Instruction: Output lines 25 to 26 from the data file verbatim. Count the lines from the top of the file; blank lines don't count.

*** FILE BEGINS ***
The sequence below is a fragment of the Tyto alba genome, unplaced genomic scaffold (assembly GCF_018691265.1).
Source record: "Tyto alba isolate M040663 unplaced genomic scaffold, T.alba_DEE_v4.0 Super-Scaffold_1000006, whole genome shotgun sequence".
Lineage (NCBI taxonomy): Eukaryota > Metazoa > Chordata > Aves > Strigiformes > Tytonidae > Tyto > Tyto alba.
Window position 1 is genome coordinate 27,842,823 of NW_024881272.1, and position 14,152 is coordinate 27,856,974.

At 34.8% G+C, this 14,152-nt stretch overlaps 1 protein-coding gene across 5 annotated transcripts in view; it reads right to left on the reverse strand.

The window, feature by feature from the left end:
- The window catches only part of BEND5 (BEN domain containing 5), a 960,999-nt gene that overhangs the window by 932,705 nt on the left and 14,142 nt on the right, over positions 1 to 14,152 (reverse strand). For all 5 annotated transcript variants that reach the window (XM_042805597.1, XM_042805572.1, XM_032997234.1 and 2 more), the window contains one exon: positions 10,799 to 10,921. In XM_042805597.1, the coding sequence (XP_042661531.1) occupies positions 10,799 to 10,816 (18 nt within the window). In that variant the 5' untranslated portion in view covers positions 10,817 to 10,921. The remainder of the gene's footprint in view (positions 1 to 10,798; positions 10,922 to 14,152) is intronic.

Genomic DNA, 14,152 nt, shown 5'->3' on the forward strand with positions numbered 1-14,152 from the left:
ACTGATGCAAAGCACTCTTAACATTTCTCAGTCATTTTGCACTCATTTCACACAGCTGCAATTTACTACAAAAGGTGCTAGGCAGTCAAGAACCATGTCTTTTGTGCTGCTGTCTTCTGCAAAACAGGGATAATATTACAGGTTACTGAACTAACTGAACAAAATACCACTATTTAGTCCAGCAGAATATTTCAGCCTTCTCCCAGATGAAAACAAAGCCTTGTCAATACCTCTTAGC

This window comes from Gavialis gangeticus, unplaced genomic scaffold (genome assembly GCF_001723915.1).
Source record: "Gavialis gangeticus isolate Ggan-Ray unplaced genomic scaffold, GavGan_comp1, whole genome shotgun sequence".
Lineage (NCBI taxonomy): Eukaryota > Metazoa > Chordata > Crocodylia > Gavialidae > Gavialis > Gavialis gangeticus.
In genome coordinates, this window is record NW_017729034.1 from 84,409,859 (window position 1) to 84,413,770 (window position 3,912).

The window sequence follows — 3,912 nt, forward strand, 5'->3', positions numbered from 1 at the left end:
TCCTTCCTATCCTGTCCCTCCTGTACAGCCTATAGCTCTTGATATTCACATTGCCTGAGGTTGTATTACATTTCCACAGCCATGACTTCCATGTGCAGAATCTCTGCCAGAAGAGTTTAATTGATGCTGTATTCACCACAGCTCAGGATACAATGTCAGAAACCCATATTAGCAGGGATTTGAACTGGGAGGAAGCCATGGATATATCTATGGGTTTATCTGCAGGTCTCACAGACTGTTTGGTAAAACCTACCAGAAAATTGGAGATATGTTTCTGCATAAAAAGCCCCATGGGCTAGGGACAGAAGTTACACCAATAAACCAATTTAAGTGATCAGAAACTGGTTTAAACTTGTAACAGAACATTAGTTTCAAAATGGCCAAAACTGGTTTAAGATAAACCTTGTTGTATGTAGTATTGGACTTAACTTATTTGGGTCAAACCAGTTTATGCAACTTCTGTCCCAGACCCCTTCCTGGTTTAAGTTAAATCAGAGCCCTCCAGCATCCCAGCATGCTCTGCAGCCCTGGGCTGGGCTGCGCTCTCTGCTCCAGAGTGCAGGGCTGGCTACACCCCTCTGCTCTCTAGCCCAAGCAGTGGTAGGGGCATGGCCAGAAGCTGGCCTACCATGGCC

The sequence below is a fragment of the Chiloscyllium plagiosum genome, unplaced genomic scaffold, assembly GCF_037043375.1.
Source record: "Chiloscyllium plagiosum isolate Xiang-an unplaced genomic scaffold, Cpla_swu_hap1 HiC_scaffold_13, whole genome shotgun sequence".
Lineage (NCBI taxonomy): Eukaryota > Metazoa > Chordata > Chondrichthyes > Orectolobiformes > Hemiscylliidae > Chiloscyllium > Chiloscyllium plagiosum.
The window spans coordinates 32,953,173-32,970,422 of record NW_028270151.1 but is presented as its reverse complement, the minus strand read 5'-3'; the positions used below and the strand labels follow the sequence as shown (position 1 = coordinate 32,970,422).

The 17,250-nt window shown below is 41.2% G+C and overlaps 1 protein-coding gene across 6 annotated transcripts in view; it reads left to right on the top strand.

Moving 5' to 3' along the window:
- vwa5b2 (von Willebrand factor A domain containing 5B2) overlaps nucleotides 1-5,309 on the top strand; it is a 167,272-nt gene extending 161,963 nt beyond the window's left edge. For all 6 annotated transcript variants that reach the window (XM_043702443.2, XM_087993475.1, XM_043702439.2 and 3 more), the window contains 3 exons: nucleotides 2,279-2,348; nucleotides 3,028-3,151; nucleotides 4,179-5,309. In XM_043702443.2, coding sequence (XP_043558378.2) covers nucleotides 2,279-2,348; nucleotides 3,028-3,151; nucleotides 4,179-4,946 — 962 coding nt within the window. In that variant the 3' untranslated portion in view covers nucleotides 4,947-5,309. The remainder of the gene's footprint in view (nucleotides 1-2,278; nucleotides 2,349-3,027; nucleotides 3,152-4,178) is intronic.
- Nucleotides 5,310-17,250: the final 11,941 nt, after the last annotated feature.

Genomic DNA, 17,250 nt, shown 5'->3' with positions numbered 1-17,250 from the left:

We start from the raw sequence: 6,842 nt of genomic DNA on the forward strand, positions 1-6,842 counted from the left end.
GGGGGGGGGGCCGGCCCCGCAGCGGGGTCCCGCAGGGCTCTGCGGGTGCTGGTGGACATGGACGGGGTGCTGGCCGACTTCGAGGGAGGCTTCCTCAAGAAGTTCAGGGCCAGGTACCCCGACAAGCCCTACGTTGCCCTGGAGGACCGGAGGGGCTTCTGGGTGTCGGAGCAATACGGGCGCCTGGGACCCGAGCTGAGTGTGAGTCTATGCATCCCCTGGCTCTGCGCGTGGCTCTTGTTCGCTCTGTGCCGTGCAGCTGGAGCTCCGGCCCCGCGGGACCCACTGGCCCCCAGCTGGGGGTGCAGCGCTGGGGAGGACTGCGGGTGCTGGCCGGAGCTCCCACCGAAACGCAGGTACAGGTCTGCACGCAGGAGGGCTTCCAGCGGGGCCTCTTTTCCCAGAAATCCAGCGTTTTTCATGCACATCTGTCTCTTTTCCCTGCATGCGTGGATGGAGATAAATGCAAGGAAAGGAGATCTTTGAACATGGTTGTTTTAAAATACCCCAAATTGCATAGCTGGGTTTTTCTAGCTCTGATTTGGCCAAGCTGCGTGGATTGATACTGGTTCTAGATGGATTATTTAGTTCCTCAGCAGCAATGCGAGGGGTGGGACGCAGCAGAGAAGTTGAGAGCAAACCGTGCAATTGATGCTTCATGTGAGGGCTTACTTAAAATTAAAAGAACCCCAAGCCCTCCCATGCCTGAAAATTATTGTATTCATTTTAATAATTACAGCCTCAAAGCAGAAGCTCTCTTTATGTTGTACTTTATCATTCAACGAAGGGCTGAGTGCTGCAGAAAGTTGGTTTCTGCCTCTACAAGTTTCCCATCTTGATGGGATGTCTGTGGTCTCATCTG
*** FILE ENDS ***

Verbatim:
We start from the raw sequence: 6,842 nt of genomic DNA on the forward strand, positions 1-6,842 counted from the left end.
GGGGGGGGGGCCGGCCCCGCAGCGGGGTCCCGCAGGGCTCTGCGGGTGCTGGTGGACATGGACGGGGTGCTGGCCGACTTCGAGGGAGGCTTCCTCAAGAAGTTCAGGGCCAGGTACCCCGACAAGCCCTACGTTGCCCTGGAGGACCGGAGGGGCTTCTGGGTGTCGGAGCAATACGGGCGCCTGGGACCCGAGCTGAGTGTGAGTCTATGCATCCCCTGGCTCTGCGCGTGGCTCTTGTTCGCTCTGTGCCGTGCAGCTGGAGCTCCGGCCCCGCGGGACCCACTGGCCCCCAGCTGGGGGTGCAGCGCTGGGGAGGACTGCGGGTGCTGGCCGGAGCTCCCACCGAAACGCAGGTACAGGTCTGCACGCAGGAGGGCTTCCAGCGGGGCCTCTTTTCCCAGAAATCCAGCGTTTTTCATGCACATCTGTCTCTTTTCCCTGCATGCGTGGATGGAGATAAATGCAAGGAAAGGAGATCTTTGAACATGGTTGTTTTAAAATACCCCAAATTGCATAGCTGGGTTTTTCTAGCTCTGATTTGGCCAAGCTGCGTGGATTGATACTGGTTCTAGATGGATTATTTAGTTCCTCAGCAGCAATGCGAGGGGTGGGACGCAGCAGAGAAGTTGAGAGCAAACCGTGCAATTGATGCTTCATGTGAGGGCTTACTTAAAATTAAAAGAACCCCAAGCCCTCCCATGCCTGAAAATTATTGTATTCATTTTAATAATTACAGCCTCAAAGCAGAAGCTCTCTTTATGTTGTACTTTATCATTCAACGAAGGGCTGAGTGCTGCAGAAAGTTGGTTTCTGCCTCTACAAGTTTCCCATCTTGATGGGATGTCTGTGGTCTCATCTG